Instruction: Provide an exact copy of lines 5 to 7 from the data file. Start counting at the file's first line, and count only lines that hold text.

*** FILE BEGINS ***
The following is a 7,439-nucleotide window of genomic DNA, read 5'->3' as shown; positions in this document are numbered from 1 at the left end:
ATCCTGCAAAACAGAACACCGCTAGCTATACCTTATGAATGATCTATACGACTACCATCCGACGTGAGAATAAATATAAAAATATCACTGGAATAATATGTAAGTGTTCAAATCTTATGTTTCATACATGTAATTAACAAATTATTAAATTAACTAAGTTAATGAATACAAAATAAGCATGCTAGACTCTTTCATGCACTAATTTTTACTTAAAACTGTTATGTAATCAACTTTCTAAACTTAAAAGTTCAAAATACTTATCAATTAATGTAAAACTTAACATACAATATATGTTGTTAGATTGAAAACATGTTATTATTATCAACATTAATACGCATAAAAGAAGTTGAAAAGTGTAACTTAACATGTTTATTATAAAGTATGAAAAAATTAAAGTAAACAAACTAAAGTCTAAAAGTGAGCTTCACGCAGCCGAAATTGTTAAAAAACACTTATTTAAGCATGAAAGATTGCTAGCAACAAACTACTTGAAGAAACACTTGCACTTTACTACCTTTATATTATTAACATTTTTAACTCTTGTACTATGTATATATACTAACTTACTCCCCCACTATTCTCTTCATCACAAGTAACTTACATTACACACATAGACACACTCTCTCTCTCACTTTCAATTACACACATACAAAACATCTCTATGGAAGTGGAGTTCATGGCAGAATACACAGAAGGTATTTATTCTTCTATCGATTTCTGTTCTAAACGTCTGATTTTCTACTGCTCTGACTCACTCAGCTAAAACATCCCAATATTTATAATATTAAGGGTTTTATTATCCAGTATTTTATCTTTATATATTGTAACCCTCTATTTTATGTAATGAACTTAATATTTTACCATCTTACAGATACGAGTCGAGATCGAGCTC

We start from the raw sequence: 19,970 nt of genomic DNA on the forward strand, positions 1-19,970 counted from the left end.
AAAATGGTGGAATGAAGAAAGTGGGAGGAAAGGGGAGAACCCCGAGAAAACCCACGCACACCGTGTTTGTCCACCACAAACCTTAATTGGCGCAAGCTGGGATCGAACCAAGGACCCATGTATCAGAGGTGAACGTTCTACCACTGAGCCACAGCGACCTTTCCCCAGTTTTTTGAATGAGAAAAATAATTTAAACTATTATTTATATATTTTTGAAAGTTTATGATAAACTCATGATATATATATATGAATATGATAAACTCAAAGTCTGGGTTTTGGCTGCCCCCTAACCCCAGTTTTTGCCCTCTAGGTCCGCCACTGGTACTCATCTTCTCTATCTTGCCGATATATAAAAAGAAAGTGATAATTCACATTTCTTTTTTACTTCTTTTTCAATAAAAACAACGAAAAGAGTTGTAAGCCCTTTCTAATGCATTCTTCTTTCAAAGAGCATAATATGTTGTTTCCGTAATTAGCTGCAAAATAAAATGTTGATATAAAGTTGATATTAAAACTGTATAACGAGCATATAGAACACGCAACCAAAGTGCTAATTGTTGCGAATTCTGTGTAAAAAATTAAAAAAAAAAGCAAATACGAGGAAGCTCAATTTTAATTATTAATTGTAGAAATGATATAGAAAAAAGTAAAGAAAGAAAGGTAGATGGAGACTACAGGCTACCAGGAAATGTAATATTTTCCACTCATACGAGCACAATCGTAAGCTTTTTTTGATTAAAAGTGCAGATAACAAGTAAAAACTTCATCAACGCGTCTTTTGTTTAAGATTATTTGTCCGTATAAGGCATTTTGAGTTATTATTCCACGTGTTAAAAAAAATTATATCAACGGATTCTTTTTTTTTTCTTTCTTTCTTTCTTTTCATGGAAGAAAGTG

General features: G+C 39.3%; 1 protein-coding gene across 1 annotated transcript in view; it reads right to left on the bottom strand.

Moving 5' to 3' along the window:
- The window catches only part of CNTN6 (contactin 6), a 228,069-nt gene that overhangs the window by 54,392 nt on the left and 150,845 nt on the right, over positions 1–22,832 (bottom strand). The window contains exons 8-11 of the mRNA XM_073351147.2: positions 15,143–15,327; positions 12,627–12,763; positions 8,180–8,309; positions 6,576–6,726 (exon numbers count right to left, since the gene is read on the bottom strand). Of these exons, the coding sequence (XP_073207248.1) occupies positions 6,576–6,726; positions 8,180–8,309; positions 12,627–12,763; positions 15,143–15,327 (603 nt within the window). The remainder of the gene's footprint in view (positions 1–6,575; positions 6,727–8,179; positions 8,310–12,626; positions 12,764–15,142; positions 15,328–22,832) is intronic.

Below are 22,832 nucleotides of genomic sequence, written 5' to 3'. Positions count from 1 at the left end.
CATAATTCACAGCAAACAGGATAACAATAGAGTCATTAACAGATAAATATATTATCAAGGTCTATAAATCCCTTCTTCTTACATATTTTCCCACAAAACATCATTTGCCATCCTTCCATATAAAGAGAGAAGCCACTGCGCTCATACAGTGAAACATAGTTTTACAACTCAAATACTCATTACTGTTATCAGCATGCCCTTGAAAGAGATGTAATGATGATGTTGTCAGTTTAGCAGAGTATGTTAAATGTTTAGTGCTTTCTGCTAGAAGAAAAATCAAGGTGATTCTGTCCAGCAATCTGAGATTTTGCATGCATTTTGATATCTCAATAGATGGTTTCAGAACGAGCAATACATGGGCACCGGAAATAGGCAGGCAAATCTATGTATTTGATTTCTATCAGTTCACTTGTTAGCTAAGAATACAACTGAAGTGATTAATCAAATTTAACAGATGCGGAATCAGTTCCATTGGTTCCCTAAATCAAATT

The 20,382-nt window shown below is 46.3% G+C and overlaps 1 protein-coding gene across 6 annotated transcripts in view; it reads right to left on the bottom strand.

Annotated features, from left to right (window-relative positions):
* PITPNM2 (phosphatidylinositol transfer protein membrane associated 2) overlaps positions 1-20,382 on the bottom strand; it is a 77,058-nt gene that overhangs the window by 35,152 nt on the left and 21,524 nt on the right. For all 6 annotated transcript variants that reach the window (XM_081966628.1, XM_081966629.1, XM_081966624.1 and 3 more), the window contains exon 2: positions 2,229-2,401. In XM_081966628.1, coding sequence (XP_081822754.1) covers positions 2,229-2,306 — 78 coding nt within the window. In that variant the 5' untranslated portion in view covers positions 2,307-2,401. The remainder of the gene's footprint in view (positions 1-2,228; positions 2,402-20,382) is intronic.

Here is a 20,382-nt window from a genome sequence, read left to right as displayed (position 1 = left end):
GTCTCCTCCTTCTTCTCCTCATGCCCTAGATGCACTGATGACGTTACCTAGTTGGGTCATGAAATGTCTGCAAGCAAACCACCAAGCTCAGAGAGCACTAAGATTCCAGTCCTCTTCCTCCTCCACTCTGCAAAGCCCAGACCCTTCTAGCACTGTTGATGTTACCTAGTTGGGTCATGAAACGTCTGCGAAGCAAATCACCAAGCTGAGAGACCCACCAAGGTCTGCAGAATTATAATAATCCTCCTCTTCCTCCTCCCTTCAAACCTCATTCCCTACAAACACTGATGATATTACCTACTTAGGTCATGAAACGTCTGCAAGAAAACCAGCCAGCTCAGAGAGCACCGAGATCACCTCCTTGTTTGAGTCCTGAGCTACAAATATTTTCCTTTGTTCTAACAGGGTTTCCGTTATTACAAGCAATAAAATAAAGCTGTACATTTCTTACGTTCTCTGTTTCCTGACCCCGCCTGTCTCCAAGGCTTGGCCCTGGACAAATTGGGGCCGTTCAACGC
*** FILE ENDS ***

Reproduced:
General features: G+C 39.3%; 1 protein-coding gene across 1 annotated transcript in view; it reads right to left on the bottom strand.

Moving 5' to 3' along the window:
- The window catches only part of CNTN6 (contactin 6), a 228,069-nt gene that overhangs the window by 54,392 nt on the left and 150,845 nt on the right, over positions 1–22,832 (bottom strand). The window contains exons 8-11 of the mRNA XM_073351147.2: positions 15,143–15,327; positions 12,627–12,763; positions 8,180–8,309; positions 6,576–6,726 (exon numbers count right to left, since the gene is read on the bottom strand). Of these exons, the coding sequence (XP_073207248.1) occupies positions 6,576–6,726; positions 8,180–8,309; positions 12,627–12,763; positions 15,143–15,327 (603 nt within the window). The remainder of the gene's footprint in view (positions 1–6,575; positions 6,727–8,179; positions 8,310–12,626; positions 12,764–15,142; positions 15,328–22,832) is intronic.